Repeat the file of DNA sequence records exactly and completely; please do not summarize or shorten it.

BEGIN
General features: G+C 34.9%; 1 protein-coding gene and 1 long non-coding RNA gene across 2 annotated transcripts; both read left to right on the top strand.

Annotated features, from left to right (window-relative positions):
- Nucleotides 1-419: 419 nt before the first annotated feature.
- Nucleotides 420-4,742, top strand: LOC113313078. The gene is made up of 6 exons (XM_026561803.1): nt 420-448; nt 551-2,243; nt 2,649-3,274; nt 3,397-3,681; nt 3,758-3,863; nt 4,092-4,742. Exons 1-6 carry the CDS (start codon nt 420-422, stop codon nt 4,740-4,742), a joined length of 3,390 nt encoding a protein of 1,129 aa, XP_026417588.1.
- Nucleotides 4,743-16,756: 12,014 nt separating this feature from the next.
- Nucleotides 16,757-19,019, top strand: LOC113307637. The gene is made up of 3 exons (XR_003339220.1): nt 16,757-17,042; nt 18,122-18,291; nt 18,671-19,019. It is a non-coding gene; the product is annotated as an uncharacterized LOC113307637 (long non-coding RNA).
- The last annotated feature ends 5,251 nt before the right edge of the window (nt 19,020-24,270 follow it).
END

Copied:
General features: G+C 34.9%; 1 protein-coding gene and 1 long non-coding RNA gene across 2 annotated transcripts; both read left to right on the top strand.

Annotated features, from left to right (window-relative positions):
- Nucleotides 1-419: 419 nt before the first annotated feature.
- Nucleotides 420-4,742, top strand: LOC113313078. The gene is made up of 6 exons (XM_026561803.1): nt 420-448; nt 551-2,243; nt 2,649-3,274; nt 3,397-3,681; nt 3,758-3,863; nt 4,092-4,742. Exons 1-6 carry the CDS (start codon nt 420-422, stop codon nt 4,740-4,742), a joined length of 3,390 nt encoding a protein of 1,129 aa, XP_026417588.1.
- Nucleotides 4,743-16,756: 12,014 nt separating this feature from the next.
- Nucleotides 16,757-19,019, top strand: LOC113307637. The gene is made up of 3 exons (XR_003339220.1): nt 16,757-17,042; nt 18,122-18,291; nt 18,671-19,019. It is a non-coding gene; the product is annotated as an uncharacterized LOC113307637 (long non-coding RNA).
- The last annotated feature ends 5,251 nt before the right edge of the window (nt 19,020-24,270 follow it).